A Round Table on Police Violence Against Sex Workers of Color: Part I

by suzyhooker on December 16, 2016 · 3 comments

in Cops, Race

Shardayreon Hill, one of Daniel Holtzclaw’s victims, speaks outside the Oklahoma County courthouse at his trial.

2016 was a year in which police violence against people of color came further into the fore. Just this month, ex-Charleston police officer Michael Slager’s mistrial for the shooting death of unarmed Black man Walter Scott stirred fresh outrage among the city’s Black activists and community members. At the same time, a number of cases this year, such as the rape of multiple sex working and drug using Black women by Oklahoma City police officer Daniel Holtzclaw, as well as the sexual exploitation of Latina teenage sex worker Celeste Guap/Jasmine Abuslin by several Oakland police officers, highlighted the specific and ongoing violence police do to sex workers of color. For this International Day Against Violence Against Sex Workers, Tits and Sass wanted to focus on this issue through this round table, which represents an edited and condensed version of a Facebook Messenger conversation sex workers of color Harmony Rodriguez, Shagasyia Diamond, Bambi, and Phoenix Calida had starting this summer. The second part of the round table is here.

Harmony Rodriguez is a Latina loud mouth queer femme native New Yorker, activist, hu$tler, and lover of hip hop. 

Shagasyia Diamond is a Black trans sex workers’ rights activist. She is a Red Umbrella Project community organizer and the founder of Project Connection, a safe space for women of trans experience who seek to enrich their lives through support groups, workshops, and trips designed to heal women and connect them to supportive services. She is currently fundraising for the Harlot’s Ball benefit, a charity event to increase services for women of trans experience.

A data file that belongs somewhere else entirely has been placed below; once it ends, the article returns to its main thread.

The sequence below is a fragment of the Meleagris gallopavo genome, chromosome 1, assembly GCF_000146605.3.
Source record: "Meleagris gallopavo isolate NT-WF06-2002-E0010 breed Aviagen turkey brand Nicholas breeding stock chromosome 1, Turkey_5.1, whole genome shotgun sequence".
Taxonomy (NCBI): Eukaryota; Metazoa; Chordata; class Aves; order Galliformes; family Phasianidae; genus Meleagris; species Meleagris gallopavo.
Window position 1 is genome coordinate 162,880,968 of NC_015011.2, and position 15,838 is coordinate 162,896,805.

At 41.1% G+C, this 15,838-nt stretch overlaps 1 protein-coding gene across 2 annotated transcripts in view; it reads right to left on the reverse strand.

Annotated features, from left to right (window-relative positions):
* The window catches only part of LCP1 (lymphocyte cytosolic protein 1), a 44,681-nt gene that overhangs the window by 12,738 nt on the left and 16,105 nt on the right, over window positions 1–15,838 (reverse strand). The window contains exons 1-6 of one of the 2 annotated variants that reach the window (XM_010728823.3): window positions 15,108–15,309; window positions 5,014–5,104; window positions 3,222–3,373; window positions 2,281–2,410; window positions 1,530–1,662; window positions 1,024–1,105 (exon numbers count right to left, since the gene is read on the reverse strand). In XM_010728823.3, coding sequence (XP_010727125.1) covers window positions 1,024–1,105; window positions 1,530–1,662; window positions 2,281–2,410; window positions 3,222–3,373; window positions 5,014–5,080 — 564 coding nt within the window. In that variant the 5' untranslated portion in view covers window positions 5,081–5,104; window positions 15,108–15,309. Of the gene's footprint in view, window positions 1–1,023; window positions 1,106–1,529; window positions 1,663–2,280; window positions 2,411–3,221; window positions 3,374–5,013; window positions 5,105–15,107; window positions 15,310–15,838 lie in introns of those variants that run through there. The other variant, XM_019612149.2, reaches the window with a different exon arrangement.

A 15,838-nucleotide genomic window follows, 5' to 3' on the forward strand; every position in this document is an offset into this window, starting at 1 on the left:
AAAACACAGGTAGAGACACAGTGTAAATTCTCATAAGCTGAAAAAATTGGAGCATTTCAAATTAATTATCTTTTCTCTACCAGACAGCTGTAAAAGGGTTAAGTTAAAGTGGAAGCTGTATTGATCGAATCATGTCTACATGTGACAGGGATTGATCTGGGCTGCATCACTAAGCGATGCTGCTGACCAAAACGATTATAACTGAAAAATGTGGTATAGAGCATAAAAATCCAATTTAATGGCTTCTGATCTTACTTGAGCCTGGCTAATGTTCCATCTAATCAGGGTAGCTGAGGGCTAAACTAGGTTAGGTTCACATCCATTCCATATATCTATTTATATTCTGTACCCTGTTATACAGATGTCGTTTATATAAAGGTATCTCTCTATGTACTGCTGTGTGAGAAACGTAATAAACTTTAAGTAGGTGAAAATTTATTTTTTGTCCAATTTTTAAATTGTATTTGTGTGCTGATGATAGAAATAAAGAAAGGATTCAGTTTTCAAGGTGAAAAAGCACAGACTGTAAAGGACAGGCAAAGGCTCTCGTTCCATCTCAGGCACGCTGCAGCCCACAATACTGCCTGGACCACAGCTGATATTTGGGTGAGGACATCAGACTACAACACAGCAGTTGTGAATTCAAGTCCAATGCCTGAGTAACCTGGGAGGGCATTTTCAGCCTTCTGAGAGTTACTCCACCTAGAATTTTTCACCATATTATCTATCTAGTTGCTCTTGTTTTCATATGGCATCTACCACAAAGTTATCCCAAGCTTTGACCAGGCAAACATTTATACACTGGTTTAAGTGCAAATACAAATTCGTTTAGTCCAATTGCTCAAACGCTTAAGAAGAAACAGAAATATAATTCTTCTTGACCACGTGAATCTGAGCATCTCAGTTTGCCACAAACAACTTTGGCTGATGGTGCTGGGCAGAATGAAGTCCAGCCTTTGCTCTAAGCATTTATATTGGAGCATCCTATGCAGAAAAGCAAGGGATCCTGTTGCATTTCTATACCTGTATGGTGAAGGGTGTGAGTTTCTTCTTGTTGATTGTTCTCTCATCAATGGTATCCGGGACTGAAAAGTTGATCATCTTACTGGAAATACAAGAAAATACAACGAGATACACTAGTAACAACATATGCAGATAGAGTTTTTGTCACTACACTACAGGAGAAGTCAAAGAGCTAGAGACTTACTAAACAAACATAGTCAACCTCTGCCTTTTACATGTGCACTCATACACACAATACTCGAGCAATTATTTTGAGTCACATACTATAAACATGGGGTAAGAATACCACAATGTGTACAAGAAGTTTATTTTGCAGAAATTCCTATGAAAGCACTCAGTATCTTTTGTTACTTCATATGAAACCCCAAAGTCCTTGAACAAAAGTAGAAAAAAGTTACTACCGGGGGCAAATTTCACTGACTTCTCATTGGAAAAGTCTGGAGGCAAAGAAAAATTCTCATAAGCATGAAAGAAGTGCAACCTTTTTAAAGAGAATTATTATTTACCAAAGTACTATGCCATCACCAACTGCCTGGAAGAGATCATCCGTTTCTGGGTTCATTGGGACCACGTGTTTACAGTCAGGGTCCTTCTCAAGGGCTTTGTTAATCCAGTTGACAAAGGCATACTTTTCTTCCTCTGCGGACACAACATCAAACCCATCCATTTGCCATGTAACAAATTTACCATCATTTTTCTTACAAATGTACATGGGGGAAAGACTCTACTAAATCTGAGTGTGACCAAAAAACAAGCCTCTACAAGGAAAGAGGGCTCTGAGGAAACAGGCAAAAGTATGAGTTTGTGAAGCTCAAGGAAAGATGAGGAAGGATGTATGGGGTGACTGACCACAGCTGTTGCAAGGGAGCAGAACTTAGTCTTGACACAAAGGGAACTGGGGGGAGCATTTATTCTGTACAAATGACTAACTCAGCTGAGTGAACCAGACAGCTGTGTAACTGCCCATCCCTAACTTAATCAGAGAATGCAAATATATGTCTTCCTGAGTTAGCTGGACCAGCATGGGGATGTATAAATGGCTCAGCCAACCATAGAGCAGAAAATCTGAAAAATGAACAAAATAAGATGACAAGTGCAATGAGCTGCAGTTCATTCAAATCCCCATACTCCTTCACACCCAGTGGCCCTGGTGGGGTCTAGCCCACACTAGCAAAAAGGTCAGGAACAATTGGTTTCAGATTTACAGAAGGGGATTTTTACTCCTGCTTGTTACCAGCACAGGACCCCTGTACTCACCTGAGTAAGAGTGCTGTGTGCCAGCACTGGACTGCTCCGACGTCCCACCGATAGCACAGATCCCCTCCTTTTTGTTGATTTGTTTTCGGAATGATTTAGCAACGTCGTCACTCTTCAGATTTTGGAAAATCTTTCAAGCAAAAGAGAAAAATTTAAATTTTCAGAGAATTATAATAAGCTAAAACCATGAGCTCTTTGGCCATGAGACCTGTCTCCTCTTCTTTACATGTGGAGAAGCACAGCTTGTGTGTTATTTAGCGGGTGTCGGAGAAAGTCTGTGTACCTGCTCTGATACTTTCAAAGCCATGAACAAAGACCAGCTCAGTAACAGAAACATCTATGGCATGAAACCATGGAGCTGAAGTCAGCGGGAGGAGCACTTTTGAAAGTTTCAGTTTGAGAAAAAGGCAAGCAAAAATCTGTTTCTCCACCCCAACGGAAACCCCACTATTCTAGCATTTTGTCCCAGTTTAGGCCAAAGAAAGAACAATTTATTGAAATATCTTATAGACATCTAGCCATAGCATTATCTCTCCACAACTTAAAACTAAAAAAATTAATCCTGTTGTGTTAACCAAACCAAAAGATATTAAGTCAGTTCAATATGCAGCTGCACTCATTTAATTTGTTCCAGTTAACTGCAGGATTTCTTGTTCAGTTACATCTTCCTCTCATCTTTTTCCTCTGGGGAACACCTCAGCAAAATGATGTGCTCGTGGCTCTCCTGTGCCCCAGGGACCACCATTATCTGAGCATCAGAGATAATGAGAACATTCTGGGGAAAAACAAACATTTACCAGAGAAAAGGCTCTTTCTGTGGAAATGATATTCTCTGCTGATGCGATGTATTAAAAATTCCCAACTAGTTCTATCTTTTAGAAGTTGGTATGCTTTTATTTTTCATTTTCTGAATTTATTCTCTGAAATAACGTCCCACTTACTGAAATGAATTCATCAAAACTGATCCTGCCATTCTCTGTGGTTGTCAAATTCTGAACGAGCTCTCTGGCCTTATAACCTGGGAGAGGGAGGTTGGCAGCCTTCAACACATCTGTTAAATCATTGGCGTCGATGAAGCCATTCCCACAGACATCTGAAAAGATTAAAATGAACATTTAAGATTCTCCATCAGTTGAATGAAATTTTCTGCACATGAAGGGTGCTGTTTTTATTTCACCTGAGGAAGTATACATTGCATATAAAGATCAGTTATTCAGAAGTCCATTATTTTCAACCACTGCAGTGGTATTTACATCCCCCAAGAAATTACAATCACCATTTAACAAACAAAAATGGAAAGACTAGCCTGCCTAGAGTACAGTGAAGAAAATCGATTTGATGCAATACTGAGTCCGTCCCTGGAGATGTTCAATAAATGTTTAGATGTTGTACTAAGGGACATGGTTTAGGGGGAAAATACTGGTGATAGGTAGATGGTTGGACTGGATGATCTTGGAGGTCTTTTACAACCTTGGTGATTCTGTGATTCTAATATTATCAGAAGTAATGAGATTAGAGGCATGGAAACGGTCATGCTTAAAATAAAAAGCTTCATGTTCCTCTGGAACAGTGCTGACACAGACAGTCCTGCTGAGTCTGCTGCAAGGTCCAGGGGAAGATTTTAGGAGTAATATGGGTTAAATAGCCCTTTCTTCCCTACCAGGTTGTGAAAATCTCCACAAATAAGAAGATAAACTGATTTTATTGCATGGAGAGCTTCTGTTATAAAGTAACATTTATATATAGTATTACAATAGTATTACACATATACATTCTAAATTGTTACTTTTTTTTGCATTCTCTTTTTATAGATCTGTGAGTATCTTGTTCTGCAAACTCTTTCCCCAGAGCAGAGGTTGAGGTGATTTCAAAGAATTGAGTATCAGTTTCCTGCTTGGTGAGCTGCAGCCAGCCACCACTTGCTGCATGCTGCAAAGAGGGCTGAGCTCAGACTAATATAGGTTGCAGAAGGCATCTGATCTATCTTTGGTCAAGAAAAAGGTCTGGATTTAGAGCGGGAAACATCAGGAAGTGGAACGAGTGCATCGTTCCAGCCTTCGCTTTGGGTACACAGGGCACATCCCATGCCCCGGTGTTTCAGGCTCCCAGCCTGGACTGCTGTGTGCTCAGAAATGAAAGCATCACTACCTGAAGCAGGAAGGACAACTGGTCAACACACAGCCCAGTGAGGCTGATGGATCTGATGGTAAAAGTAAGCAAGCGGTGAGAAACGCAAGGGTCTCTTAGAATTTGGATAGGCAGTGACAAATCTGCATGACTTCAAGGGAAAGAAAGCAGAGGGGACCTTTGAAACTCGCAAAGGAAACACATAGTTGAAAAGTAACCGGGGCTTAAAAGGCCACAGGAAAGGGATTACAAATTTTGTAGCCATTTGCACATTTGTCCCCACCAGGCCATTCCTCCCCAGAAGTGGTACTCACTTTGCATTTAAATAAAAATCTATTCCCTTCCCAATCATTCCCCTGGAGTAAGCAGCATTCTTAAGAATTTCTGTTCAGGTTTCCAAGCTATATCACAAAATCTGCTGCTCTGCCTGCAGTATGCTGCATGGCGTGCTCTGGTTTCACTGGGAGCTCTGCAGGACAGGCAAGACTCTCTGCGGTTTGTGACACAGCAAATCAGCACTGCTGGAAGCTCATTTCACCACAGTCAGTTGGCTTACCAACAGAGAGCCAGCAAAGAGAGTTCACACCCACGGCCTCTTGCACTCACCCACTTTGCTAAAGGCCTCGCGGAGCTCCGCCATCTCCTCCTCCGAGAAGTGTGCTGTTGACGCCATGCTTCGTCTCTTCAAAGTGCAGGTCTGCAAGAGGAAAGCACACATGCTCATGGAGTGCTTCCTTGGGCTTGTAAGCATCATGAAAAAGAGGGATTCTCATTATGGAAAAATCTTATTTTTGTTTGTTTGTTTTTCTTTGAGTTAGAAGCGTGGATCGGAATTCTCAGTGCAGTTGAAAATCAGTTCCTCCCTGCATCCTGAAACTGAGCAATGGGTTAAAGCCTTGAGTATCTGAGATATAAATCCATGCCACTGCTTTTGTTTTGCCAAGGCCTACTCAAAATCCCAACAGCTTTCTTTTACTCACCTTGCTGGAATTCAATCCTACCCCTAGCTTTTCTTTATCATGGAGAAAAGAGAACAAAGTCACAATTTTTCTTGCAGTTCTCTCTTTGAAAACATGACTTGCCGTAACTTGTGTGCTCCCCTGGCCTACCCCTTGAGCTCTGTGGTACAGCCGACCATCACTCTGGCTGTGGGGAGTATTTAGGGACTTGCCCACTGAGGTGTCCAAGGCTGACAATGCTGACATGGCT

Bambi is a black and proud fashionista + stripper with burlesque aspirations who has moved often enough to never be able to really rep just one city or state. She always speaks up when she sees injustice and spends much of her time fighting it.

Phoenix Calida is a queer, afro latina activist and podcaster based in Chicago. They like wine and cats and they have the ability to make anything from scratch.

Content warning: Descriptions of rape by police below. 

What are your experiences and your community’s experiences with police violence and exploitation targeting sex workers of color?

Harmony Rodriguez: I grew up in the projects of Brooklyn. (BEDSTUY REPRESENT!) In Bedstuy, we were always taught that the police were to be feared and they were not there to help us. Nobody ever called the police. They were the ones that deported our fathers, locked up our brothers, and raped our mothers and sisters. From a very early age, I learned that the police were not to be trusted.

My parents were both immigrants that came to Amerikka [looking for] better opportunities. They were sold the American dream. I have five siblings, so we were always fighting for the last bit of food. When I was 12, I remember looking up to the older teenage girls that hung around my projects late at night after my curfew. The ones with the fly nameplate necklaces in gold and fitted clothing and purses. They weren’t wearing hand-me-downs like me and my brothers and sisters. They swung their hips with confidence and exuded sexy. I knew I wanted what these girls had.